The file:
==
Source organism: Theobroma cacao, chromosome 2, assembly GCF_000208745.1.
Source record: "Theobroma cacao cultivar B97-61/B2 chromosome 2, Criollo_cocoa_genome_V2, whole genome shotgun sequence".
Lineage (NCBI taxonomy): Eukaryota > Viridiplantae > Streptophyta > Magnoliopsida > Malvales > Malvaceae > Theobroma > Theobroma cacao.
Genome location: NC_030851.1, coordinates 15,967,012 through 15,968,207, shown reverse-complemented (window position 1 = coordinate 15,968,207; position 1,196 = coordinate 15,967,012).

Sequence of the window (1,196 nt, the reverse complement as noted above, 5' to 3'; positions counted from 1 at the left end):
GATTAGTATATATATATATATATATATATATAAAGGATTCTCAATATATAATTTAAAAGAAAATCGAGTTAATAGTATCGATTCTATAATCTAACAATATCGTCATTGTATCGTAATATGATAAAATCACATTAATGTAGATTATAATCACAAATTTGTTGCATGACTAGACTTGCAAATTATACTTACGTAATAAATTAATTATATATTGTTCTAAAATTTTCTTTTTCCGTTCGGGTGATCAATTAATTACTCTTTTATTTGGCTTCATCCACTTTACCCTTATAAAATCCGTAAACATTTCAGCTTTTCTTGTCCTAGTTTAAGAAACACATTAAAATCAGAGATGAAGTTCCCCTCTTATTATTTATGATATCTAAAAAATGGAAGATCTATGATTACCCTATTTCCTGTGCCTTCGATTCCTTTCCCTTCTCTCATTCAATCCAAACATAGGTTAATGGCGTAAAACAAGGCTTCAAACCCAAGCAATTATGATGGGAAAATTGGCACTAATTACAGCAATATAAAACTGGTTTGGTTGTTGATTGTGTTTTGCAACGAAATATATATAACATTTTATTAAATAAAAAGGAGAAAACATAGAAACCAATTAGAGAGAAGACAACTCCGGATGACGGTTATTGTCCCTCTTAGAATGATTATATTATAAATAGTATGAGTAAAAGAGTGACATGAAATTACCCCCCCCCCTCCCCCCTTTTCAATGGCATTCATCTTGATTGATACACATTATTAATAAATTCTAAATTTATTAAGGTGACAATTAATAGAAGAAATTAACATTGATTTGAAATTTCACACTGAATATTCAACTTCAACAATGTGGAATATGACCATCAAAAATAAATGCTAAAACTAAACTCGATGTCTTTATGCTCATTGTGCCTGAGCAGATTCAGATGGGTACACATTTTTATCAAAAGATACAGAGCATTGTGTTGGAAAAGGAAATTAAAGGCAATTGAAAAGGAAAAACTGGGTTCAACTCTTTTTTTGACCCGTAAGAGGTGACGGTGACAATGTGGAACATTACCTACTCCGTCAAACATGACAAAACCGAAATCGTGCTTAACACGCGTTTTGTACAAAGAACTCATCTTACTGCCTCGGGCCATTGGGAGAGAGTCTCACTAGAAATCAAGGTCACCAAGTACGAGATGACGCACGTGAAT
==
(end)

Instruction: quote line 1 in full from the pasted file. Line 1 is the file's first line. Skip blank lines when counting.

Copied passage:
Source organism: Theobroma cacao, chromosome 2, assembly GCF_000208745.1.